In this context, Forrester estimates that 100 TB of cloud storage could save enterprises more than 70% per year than the full cost of equivalent capacity on systems bought and managed in house, with most of the difference coming from the need to buy redundant capacity for reliability and from the cost of the engineers needed to manage and maintain the systems (Exhibit 9). Of course, there are caveats. First, many applications rely on quick access to storage, so moving the data to the cloud is impractical unless the application moves as well. This is a viable solution for many applications, but it adds to cost and disruption of transitioning to the cloud. Alternatively, the application could be replaced by a cloud-based SaaS solution, in many cases a superior option but one that will require even more disruption in transition. Second, cloud storage vendors typically require that data be defined as objects, each tagged with an identifier with attributes to describe the contents of the object and a security mechanism. While this policy is efficient for operators and secure for customers, it may require that the data and application be modified to accommodate – potentially an expensive proposition.
Exh 9: Costs of 100TB of Storage, Internal versus Cloud
Despite the caveats, the cost savings are an enormous incentive for enterprise IT to begin to off load some of their storage needs to the cloud. The most obvious candidate is archival data, of which there is a lot, but applications that do not require high speed access to structured data, such as office productivity suites, messaging, and shared files, are also likely targets for the cloud. Enterprises will also evaluate opportunities to move entire applications into the cloud, as the savings for processing power are on the same magnitude as those for storage. Where the application moves, the data will move also, with the best candidates being applications with particularly heavy demand on processing and storage capacity, such as “big data” analysis, business intelligence, and back office business processes. Over time, we believe that current concerns, such as high transition costs and data security will be alleviated, and that only applications that are site specific, such as shop floor control systems, and/or extremely latency sensitive, such as securities trading, will remain steadfast to the in-house data center.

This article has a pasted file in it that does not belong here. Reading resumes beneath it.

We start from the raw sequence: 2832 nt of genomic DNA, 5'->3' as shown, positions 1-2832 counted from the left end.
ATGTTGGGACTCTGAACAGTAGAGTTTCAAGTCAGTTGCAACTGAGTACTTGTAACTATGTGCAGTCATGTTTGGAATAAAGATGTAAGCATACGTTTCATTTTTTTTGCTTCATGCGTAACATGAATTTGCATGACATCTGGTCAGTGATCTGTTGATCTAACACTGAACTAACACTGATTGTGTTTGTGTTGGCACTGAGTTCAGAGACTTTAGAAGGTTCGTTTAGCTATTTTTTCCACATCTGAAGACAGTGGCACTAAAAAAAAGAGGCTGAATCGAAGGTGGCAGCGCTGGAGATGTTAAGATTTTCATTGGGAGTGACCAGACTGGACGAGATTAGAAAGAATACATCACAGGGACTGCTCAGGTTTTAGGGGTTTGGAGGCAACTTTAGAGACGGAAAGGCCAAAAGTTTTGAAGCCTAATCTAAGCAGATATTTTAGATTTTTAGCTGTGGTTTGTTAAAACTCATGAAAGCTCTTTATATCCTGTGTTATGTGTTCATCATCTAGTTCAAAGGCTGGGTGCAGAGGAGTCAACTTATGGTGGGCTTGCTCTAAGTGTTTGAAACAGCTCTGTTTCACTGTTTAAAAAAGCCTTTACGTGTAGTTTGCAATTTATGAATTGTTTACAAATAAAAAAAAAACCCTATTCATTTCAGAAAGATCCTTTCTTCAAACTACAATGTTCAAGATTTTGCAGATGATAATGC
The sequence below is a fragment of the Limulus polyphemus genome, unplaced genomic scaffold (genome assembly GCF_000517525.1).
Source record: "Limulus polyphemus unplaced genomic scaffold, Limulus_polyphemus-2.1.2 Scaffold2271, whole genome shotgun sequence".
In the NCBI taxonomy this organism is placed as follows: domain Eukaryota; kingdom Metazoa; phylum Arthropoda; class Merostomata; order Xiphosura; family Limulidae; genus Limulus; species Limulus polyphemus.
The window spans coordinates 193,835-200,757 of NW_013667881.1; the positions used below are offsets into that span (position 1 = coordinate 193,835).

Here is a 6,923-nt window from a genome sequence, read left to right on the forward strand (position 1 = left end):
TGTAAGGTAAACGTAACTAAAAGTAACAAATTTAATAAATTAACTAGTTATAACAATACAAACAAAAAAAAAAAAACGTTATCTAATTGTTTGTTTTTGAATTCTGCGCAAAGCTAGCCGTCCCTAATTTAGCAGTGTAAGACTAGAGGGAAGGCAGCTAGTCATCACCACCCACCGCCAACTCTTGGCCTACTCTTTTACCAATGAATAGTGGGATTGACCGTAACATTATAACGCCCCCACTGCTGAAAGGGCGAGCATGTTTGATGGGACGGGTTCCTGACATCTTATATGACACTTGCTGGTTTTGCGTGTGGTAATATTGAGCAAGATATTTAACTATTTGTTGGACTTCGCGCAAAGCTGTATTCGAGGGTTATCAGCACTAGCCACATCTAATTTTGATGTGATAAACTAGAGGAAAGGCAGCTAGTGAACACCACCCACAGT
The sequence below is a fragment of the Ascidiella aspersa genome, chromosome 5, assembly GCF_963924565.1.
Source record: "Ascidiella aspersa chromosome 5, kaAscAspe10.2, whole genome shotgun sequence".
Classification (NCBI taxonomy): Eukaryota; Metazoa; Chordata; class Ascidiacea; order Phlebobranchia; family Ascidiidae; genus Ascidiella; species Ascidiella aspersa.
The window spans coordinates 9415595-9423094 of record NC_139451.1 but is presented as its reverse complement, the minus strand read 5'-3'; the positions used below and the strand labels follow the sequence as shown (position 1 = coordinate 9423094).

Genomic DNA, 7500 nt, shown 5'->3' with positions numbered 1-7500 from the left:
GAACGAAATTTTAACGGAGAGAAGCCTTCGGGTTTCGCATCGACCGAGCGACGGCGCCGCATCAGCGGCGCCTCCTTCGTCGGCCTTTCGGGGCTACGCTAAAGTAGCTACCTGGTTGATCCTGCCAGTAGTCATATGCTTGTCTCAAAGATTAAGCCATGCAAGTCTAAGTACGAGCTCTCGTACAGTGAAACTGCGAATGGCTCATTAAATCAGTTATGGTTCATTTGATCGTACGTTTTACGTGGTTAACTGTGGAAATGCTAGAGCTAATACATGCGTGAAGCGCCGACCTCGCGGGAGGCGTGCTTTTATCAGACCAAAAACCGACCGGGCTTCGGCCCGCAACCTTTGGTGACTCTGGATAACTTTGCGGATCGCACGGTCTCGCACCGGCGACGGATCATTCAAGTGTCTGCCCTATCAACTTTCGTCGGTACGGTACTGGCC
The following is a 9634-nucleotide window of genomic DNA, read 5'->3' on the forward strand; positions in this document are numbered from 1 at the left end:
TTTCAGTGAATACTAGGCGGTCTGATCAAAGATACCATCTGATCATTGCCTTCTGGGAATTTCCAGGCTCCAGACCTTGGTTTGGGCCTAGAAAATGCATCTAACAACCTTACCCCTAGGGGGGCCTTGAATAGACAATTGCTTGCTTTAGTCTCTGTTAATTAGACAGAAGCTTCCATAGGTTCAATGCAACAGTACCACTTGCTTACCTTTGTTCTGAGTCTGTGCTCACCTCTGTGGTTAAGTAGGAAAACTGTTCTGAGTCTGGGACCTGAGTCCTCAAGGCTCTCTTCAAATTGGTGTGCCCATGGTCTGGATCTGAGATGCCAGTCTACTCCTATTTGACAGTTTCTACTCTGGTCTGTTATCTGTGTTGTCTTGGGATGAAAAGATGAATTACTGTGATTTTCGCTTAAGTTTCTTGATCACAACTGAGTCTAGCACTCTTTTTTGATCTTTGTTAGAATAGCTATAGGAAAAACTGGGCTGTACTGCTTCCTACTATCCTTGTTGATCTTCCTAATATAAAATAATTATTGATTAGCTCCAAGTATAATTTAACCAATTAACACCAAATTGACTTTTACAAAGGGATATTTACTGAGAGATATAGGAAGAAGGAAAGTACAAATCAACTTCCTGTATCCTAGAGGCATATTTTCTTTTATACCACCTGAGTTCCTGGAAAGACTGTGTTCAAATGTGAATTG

Exh 10: HDD versus SSD Capacity Shipped, 2010-2016
Solid State of Mind